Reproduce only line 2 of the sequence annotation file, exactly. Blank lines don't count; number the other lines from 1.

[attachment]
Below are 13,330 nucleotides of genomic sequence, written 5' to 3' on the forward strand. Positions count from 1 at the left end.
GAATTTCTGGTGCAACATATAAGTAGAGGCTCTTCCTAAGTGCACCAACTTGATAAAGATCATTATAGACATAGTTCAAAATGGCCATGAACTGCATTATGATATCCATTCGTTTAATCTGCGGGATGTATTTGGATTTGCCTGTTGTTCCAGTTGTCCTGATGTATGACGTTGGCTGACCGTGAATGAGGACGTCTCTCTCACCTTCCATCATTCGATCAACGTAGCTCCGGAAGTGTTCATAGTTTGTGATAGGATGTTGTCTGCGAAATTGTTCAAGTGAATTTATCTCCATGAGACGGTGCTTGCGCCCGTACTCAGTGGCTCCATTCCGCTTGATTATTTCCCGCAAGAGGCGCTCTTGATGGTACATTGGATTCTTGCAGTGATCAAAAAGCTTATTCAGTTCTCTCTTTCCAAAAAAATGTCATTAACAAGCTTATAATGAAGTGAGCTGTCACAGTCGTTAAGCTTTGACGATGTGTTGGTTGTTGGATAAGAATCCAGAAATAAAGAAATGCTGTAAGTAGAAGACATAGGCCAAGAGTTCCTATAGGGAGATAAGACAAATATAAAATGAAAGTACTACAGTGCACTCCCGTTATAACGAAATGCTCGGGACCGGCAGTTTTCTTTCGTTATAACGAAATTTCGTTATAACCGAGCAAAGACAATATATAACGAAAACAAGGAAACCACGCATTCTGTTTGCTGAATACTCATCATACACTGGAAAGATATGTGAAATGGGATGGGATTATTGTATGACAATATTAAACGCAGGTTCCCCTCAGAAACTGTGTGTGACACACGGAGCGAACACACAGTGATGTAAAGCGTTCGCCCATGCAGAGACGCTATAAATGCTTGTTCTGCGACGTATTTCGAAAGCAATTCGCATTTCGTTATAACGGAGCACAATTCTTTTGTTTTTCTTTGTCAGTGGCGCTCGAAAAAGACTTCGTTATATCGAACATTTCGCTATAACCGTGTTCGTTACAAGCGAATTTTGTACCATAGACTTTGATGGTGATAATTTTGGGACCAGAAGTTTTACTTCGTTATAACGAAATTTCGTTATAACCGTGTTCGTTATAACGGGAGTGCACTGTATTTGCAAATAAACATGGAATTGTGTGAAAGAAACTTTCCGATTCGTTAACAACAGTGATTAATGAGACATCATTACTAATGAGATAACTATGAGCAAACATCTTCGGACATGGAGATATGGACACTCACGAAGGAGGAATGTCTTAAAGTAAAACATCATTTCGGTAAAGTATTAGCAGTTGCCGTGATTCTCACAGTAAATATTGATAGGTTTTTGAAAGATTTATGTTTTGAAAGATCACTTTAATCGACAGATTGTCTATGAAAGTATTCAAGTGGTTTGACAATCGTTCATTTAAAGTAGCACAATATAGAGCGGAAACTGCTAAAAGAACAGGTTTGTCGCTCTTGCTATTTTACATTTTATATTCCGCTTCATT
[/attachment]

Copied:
GAATTTCTGGTGCAACATATAAGTAGAGGCTCTTCCTAAGTGCACCAACTTGATAAAGATCATTATAGACATAGTTCAAAATGGCCATGAACTGCATTATGATATCCATTCGTTTAATCTGCGGGATGTATTTGGATTTGCCTGTTGTTCCAGTTGTCCTGATGTATGACGTTGGCTGACCGTGAATGAGGACGTCTCTCTCACCTTCCATCATTCGATCAACGTAGCTCCGGAAGTGTTCATAGTTTGTGATAGGATGTTGTCTGCGAAATTGTTCAAGTGAATTTATCTCCATGAGACGGTGCTTGCGCCCGTACTCAGTGGCTCCATTCCGCTTGATTATTTCCCGCAAGAGGCGCTCTTGATGGTACATTGGATTCTTGCAGTGATCAAAAAGCTTATTCAGTTCTCTCTTTCCAAAAAAATGTCATTAACAAGCTTATAATGAAGTGAGCTGTCACAGTCGTTAAGCTTTGACGATGTGTTGGTTGTTGGATAAGAATCCAGAAATAAAGAAATGCTGTAAGTAGAAGACATAGGCCAAGAGTTCCTATAGGGAGATAAGACAAATATAAAATGAAAGTACTACAGTGCACTCCCGTTATAACGAAATGCTCGGGACCGGCAGTTTTCTTTCGTTATAACGAAATTTCGTTATAACCGAGCAAAGACAATATATAACGAAAACAAGGAAACCACGCATTCTGTTTGCTGAATACTCATCATACACTGGAAAGATATGTGAAATGGGATGGGATTATTGTATGACAATATTAAACGCAGGTTCCCCTCAGAAACTGTGTGTGACACACGGAGCGAACACACAGTGATGTAAAGCGTTCGCCCATGCAGAGACGCTATAAATGCTTGTTCTGCGACGTATTTCGAAAGCAATTCGCATTTCGTTATAACGGAGCACAATTCTTTTGTTTTTCTTTGTCAGTGGCGCTCGAAAAAGACTTCGTTATATCGAACATTTCGCTATAACCGTGTTCGTTACAAGCGAATTTTGTACCATAGACTTTGATGGTGATAATTTTGGGACCAGAAGTTTTACTTCGTTATAACGAAATTTCGTTATAACCGTGTTCGTTATAACGGGAGTGCACTGTATTTGCAAATAAACATGGAATTGTGTGAAAGAAACTTTCCGATTCGTTAACAACAGTGATTAATGAGACATCATTACTAATGAGATAACTATGAGCAAACATCTTCGGACATGGAGATATGGACACTCACGAAGGAGGAATGTCTTAAAGTAAAACATCATTTCGGTAAAGTATTAGCAGTTGCCGTGATTCTCACAGTAAATATTGATAGGTTTTTGAAAGATTTATGTTTTGAAAGATCACTTTAATCGACAGATTGTCTATGAAAGTATTCAAGTGGTTTGACAATCGTTCATTTAAAGTAGCACAATATAGAGCGGAAACTGCTAAAAGAACAGGTTTGTCGCTCTTGCTATTTTACATTTTATATTCCGCTTCATT